Teaching Linoleum Block Printing in Vermont

This winter Middlebury Studio School invited me to teach a linoleum block printing class.

20180131_183110_resized (1)

One block, carved and cut apart into 4 pieces. The artist separated the pieces, inked each piece in a different color, reassembled them, and printed them as one piece.

I chose Blick Readycut blocks for our projects because it is easy to carve. I wanted to the students to try making a multiple color print, like the one above, using just one block cut into pieces in order to prevent registration problems.

Dogblock_10

I prepared for the class by doing another two color print of one of my favorite subjects: Dogs.

Even though I planned this to be a two color print,  I carved it all as one piece. It is much easier to cut it apart later.  Carving the words became very tricky- probably because my design didn’t leave them enough room.

Dogblock_8

I often trim off any excess block beyond the design if I don’t want to bother carving it all out.

Dogblock_7

Once the block was completely carved I used an exacto knife to cut it apart into two pieces.

Dogblock_6

After my students created a design, reversed it and transferred it to their blocks, they began carving away any part of the block that they DIDN’T want to show in their print.

Once the block is carved and cut apart, each piece is inked using a brayer. The paper is laid gently on top of the inked block and the back of the paper is rubbed with a hard smooth object-such as a spoon or baren.

Finally comes the Ah Ha moment when the paper is pulled and the finished print revealed.

In the end my dog print was only a partial success. The carved quote part was a mess so I discarded it and added some hand lettering instead. Hand adorned giclee prints available here.

dogsprint

For our last meeting I brought in large, cotton tea towels that could be printed using the blocks carved during the class. There were no rules but this was one beautiful and orderly result.

teatowel_1

If you enjoyed this post, please  follow me here: Ashley Wolff Art on Facebook, my webpage , my Etsy shop, or Instagram. You can follow the blog by hitting the “follow blog” button at the top of the sidebar.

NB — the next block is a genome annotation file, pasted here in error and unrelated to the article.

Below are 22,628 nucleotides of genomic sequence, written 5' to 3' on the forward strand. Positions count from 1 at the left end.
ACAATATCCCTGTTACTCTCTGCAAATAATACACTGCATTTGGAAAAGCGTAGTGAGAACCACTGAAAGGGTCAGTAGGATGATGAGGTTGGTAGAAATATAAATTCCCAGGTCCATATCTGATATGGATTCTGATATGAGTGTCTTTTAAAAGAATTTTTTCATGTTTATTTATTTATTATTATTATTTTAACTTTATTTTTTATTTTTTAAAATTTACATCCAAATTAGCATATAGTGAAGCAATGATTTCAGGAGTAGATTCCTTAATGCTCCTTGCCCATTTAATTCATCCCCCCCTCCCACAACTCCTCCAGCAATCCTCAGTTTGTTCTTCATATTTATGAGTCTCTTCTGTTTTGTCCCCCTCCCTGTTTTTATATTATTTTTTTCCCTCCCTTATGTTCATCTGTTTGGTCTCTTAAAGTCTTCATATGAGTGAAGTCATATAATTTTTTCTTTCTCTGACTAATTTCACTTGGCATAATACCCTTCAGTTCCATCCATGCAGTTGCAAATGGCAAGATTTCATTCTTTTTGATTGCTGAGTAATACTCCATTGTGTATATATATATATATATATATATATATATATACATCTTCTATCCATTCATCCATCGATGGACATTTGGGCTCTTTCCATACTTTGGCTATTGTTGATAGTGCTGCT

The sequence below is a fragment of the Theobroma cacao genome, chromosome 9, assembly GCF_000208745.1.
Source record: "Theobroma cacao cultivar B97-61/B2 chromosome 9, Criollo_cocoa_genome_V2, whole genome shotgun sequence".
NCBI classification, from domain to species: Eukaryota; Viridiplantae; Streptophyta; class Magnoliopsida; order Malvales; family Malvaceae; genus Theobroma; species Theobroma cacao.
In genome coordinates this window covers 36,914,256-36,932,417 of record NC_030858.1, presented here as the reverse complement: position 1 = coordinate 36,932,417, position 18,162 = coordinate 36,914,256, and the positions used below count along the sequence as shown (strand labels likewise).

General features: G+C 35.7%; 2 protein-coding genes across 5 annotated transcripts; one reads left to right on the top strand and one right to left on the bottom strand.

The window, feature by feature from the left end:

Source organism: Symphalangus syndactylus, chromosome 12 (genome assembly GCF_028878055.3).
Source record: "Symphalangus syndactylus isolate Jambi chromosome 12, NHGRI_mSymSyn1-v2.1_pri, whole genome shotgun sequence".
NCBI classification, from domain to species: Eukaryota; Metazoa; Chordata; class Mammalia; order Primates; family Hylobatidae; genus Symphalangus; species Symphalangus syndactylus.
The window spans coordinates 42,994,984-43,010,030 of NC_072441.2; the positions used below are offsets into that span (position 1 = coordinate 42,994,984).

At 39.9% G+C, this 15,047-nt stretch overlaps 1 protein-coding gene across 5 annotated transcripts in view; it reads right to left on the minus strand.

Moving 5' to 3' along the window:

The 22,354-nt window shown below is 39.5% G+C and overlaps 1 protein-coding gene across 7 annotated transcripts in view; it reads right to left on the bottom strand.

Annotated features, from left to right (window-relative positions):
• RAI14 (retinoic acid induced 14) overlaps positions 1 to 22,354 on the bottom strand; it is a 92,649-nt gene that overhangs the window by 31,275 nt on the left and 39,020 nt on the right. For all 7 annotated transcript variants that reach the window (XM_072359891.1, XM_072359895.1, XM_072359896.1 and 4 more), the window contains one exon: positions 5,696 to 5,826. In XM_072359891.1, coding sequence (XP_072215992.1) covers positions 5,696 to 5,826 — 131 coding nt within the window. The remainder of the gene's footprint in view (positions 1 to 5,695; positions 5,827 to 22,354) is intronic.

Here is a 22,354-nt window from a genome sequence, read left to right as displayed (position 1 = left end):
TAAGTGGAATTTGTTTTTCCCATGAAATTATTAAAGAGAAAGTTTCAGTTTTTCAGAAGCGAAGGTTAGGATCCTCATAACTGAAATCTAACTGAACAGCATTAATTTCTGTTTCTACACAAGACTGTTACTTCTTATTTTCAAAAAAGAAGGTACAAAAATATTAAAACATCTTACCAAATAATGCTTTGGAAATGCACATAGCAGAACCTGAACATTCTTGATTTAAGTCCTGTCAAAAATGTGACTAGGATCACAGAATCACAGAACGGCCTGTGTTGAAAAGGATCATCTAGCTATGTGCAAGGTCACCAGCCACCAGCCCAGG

Advertisements

Making my ‘Rufus in the Tall Grass’ print, with the help of three experts.

I’ve been admiring the work of printmakers since I was a small girl and this summer’s project emulates three people whose work has influenced me. I’ve been collecting samples of the work of Andrea Lauren lately. She does small, two color prints using two separate blocks.

ac476be42e5e8dd66ea76d7dcbae43a2

Andrea uses two separate blocks and prints one over the other.

woodyjackson4

You could cut a block into more pieces as well and ink each piece separately. That’s what Woody Jackson did early in his career when he started cutting up zinc etching plates, inking each piece, and putting them back together like puzzles before printing.

I’ve loved Mary Azarian’s work since I was a teenager. Her hand-colored woodcuts of Vermont scenes and her illustrated books influenced my illustration work enormously.

b-barn

I am teaching at Hollins University again this summer-this time I designed a course called Printmaking for Illustration. To make a sample for my students I used all three of my printmaking idols as inspiration.

My new puppy Rufus has a foxy look similar to Andrea’s print, so I chose one of the dozens of reference photos I have and started designing my own two color linocut.

20170626_151955

I decided to use one block and cut it apart into two pieces-Woody Jackson style-right around Rufus. That made getting perfect registration a breeze.

 

20170626_160300

I start by coating the “inside” cut-out of Rufus in black ink with a rubber brayer.

20170702_131130_001

Then I mixed a yellow and a dark green and used them both to ink the grasses on the “outside” block. Sometimes the two colors mixed on the brayer, but I didn’t care-I wanted each print to be one of a kind.

I placed both parts of the inked up block into a custom cut cardboard jig, or frame, to hold them steady, then laid my paper on top.

20170702_131217

 

 

 

 

 

 

 

To make a print I’m merely rubbing the back of the paper firmly with an ordinary wooden spoon. I keep it fairly parallel to the paper so that it presses evenly and doesn’t rip this delicate sheet.

20170702_130947

I made a small edition of 20 prints using 2 colors of oil based ink.

20170702_150553

When these are dry I’ll hand color each one with watercolors, making them truly one of a kind, just like Mary Azarian does.

Three printmakers-four counting me-all different but with so much in common!

paintedprint